There are lots of stories in this book, the first and the last in the form of haiku, the second and penultimate stories identical retellings of what I take to be an experience in Scott's youth where after church and and a lunch debating God's existence Scott's father is checking a restaurant bill while a man outside the window catches fire. In between are a fond introduction to Salt Lake's MOMOSPHERE that has been Scott's home since he was a child (you'll never see the Joseph Smith statue standing in Salt Lake's Joseph Smith Building the same way after reading this), tales of Elizabeth Smart and Brian David Mitchell, of belief in Pakistan and Afghanistan, of sex trafficking in Cambodia and rock and roll in Burma.

The stories are about very different topics, but they are threaded together by repeated motifs (the panopticon Scott finds himself in Salt Lake and the one he finds in Burma, the Afghan translator Najib who appears late in the book in an essay about his college experiences at UVU in Orem, Utah, etc.) and by the overarching theme of people held prisoner by their beliefs in Zion, a belief Scott describes as having to do with believing you are God's chosen people and that He gave your land to you.

The Taliban are Zionists by this definition, as are the Mormons. And so, for God's sake, is Scott Carrier himself, at least when fear of losing his girlfriend makes him try to control her or when he risks his life in an avalanche to prove he is right. The essay called "The Source of the Spell" is about Scott's own struggles to settle down, to buy a house, to make his girlfriend join him there. It's told in the context of Captain John Gunnison's attempt to force Utes to bow to European-American power and the Captain's opposite impulse to let the Mormons continue on what he thought was a crazy path because he thought persecuting them would make them stronger. "So, I ask you," Scott writes, "what would happen if we left the terrorists alone? What if we pull our troops from their holy land and let them live like in the days of Mohammed? . . . If we're not afraid of terrorists, then they lose."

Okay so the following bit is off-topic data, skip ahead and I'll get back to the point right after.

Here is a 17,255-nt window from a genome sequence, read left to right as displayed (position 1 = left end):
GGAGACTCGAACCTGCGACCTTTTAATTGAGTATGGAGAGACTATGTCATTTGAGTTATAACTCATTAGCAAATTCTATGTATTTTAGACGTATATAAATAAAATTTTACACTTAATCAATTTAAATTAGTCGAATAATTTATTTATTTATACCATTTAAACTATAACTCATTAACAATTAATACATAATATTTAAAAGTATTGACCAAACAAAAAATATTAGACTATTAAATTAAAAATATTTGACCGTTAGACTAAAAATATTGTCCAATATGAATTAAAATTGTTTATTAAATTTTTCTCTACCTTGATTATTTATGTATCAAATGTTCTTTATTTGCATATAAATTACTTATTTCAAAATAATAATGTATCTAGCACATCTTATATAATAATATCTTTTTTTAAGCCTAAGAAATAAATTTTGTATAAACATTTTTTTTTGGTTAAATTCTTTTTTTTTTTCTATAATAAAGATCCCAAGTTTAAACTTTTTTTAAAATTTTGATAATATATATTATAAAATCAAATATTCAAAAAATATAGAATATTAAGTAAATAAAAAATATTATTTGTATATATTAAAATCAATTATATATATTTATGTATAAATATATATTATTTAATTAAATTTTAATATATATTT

Who else in America can write like this?

I keep a print of this photo Scott took in the basement of a prison in Afghanistan on the wall of my office. 

[for more the sights and sounds that accompany Scott's essay that originally appeared in Harpers, click here:]

It is beautiful until you look closely and realize you're seeing a waterlogged corpse. This man and the men who attacked him, this reader and the writer Scott Carrier -- we're all prisoners of Zion. It's important for me to remember this daily. And where is the prison? Scott answers the question with an epigraph drawn from the Book of Luke, 17:21: "The Kingdom of God is within you."

This is a profound book, profound because of its simplicity, profound because of its humor, profound because of the Mormons and Afghans and Cambodians whose words and stories live here, profound because of the raw wound that is Scott Carrier's tender soul, profound because of the supple sentences with which he tends that wound.